Thursday, March 22, 2007

Sketching from Life in Airports

This past week, I travelled from our little island in the Canadian Maritimes to Georgia to visit family. Part of the trip involved several hours in the Detroit airport. These days, what with the constant presence of CNN and cell phones in airport waiting areas, I find it difficult to read. Reading had always been a favorite way to pass the time in airports, but it's increasingly hard to find a quiet spot. This time, I decided to sketch instead.

Detroit's a busy airport, and people scurry like ants from gate to gate with their bags. I positioned myself in one of the busier terminals and caught people as they came out the gate. It was challenging, as I rarely had more than 30 seconds per figure. I had no time for a meticulous study of correct proportions. Instead, I was forced to capture only the essence of a figure hurrying along.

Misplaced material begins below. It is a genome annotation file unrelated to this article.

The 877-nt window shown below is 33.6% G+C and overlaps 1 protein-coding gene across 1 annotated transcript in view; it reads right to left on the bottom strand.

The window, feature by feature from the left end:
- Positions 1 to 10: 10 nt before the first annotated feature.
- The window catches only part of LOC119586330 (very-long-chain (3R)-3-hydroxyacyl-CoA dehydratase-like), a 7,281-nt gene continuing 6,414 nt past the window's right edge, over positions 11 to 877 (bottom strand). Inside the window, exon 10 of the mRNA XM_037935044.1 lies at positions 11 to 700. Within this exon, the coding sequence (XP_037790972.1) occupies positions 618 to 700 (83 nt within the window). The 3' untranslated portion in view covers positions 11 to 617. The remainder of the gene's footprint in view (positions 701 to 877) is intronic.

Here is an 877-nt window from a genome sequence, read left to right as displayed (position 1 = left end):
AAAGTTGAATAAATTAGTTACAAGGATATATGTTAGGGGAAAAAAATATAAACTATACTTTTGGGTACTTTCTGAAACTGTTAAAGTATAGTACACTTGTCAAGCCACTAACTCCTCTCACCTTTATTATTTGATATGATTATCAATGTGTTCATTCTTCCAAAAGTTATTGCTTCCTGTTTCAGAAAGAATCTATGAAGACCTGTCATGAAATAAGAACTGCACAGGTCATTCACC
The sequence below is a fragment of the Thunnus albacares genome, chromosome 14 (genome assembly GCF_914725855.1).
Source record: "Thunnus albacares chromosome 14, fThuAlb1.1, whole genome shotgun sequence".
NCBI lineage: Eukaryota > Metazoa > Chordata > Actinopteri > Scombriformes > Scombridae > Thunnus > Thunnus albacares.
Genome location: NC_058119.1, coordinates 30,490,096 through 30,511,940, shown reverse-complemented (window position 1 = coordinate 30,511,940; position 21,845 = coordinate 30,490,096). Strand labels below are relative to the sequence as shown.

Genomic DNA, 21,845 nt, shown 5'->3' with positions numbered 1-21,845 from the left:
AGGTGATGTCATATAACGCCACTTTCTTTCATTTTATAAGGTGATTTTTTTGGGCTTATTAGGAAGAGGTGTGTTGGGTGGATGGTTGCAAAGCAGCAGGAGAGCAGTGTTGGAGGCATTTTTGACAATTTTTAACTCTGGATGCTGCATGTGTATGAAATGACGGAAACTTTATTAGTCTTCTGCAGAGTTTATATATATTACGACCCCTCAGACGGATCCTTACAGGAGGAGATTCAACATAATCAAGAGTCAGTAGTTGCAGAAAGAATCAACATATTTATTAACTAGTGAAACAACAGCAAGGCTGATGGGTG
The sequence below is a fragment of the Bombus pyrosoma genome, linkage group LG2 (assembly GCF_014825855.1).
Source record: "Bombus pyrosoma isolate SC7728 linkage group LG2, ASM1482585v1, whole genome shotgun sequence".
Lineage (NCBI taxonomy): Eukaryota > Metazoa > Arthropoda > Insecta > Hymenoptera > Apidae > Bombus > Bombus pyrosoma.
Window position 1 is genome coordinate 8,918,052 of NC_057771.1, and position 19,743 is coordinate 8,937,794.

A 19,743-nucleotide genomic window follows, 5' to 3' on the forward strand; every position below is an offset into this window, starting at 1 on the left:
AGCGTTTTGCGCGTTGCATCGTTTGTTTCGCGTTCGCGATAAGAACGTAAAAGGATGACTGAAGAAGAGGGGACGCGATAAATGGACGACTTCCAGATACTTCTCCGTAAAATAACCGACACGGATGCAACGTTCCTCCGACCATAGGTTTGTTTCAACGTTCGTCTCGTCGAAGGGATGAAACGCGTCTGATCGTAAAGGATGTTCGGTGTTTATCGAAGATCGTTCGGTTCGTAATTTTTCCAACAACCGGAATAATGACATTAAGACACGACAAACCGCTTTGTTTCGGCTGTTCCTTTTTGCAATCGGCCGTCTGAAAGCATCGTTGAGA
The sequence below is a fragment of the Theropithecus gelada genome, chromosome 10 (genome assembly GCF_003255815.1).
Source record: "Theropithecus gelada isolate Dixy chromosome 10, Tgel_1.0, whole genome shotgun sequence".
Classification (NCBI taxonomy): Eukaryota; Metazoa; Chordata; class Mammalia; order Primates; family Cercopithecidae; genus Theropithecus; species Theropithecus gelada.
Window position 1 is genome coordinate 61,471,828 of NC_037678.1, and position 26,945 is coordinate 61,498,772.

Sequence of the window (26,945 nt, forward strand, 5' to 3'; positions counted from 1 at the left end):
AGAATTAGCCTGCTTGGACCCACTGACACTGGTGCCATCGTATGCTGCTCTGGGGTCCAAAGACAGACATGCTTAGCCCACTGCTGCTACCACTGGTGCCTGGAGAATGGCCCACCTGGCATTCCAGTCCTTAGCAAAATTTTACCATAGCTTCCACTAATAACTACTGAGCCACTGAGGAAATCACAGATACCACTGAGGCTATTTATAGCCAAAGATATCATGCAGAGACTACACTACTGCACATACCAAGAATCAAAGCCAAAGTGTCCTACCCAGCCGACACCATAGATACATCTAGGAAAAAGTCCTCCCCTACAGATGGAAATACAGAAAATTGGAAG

It didn't take me long to discover the secret. It's the BAG that anchors the dynamics of each human figure. I found that if I tried to capture the solid weight of the bag right off, I could easily build the human figure around it, and accurately. Mass in the bag, and all the thrusts and lines of direction created by arms, legs, spine, shoulders and hips follow from that.

To give you an idea, here's a sample page. (As always, you can click on the thumbnail for a larger version.)

No comments: